For the last few years, I’ve been deep into the weeds of infrastructure provisioning as Head of Infrastructure at Ketch, (now) a Series A startup. We’ve come so far on the cloud journey since the early days of AWS, and yet still, I see the same pain points repeated again and again.
Cloud adoption has progressed like The Borg across the galaxy, slowly assimilating everything in its path. But the thing about The Borg is that while it is relentless, it isn’t pretty. Their spaceship looks like a giant cube, but really it’s a giant amalgamation of robot parts. Individual borgs have a bunch of android paraphernalia hanging out of their hairless skulls. “Individual” borgs (technically there aren’t individuals as a collective organism) have faces only a cold, artificial intelligence mother could love.
Cloud infrastructure is the same way. In 2022, infra has exploded with different tools like Terraform, Kubernetes, Helm, Prometheus, etc., crowding the market as cloud adoption has grown. At the same time, the current trend in microservices architecture has also complicated everything it has touched (again, like The Borg!).
With microservices, instead of building a beehive where every drone is the same, we’re building a beehive where each drone is a different species of insect. Each loosely-coupled component is independent, autonomous, and different. Managing a plethora of microservices that need their own deployment, environment settings, and communication can be a nightmare.
Infrastructure today is a headache that has me reaching for my Costco-sized bottle of Tylenol first thing in the morning and a liter of lager in the evening. Here’s my analysis of why things have gotten to be this way.
From previous startups (such as Krux, which exited to Salesforce in 2016), I knew that best practices for setting up your initial infrastructure would pay dividends down the line. Ironically, this is precisely why infrastructure is such a pain in the butt today: it’s really freaking important mate! This is for a few reasons:
You’ve heard this litany before. Nothing here is groundbreaking. It is simple in theory but the devil is in the details to actually keep up to date with all these best practices across all your microservices all the time. Keep in mind not every startup has an infrastructure specialist from the get-go to focus on the minutiae.
I’m someone who lives and breathes the latest in infra tools. But that’s my full-time job, and even then it’s hard to stay current. There are three major time-sucks facing developers in a startup when it comes to infrastructure:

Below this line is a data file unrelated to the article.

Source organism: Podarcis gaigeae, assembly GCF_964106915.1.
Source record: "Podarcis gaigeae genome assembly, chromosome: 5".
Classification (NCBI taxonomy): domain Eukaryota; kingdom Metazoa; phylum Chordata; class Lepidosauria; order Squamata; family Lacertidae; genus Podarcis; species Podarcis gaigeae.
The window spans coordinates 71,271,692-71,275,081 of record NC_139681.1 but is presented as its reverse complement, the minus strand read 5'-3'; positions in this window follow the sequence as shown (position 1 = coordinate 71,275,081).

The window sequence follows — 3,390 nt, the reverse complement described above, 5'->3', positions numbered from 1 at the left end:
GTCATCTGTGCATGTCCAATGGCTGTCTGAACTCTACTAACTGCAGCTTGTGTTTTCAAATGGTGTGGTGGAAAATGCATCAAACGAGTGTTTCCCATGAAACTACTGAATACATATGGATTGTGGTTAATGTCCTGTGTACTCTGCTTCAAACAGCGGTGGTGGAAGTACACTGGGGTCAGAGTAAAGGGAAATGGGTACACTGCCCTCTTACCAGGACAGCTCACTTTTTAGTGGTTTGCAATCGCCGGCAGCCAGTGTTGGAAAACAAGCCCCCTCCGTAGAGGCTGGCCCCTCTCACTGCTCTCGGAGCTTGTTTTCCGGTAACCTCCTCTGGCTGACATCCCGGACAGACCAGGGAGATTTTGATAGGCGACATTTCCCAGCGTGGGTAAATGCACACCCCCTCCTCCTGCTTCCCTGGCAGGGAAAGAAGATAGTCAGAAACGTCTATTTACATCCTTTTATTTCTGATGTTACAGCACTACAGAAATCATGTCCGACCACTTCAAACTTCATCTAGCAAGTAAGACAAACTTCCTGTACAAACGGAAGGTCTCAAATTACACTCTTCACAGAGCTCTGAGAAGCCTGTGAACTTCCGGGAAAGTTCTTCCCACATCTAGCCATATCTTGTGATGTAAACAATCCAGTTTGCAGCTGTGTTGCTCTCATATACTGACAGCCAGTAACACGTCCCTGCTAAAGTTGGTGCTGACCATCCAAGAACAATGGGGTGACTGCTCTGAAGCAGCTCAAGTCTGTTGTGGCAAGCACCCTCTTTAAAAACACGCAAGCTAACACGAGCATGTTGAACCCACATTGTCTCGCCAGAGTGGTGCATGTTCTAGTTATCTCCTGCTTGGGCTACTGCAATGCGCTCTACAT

So much time! That’s time that would be better spent watching Formula One or capturing nebulas with your SkyWatcher Esprit 100ED or, you know, building net new product to solve customer problems. Engineers should be focused on building their product, not the product's infrastructure.
Navigating hundreds of cloud products is hard. It’s only getting harder as the cloud providers jam the market with more and more tools. This isn’t just about the time investment searching through a competitive field of offerings, reading up on them, and getting knowledgeable enough to make a decision. It is about the search cost to do so while evaluating the impartial best fit for your startup and the peculiarities of your product. There are too many marketers out there muddying the conversation, too many power users with far too nuanced points of view.
The cloud infra market today is like Amazon’s review system. Every product is 4 ½ stars, and there are hundreds of fake reviews. We need a ‘Wirecutter’ just to provide one simple, clear-cut and reliable recommendation. We need an opinionated architecture developed and recommended by infrastructure experts.
This is all just a long-winded way of saying: I am so excited for Kapstan and very happy to be an advisor for the company. Kapstan is seeking to solve these problems with its three core beliefs:
If you have questions about Kapstan, don’t bother me - I like Kapstan because it lets me spend time on things other than infrastructure for once. (Just kidding - feel free to reach out to the Kapstan team at email@example.com or even get in touch with me for some third-party validation at firstname.lastname@example.org ).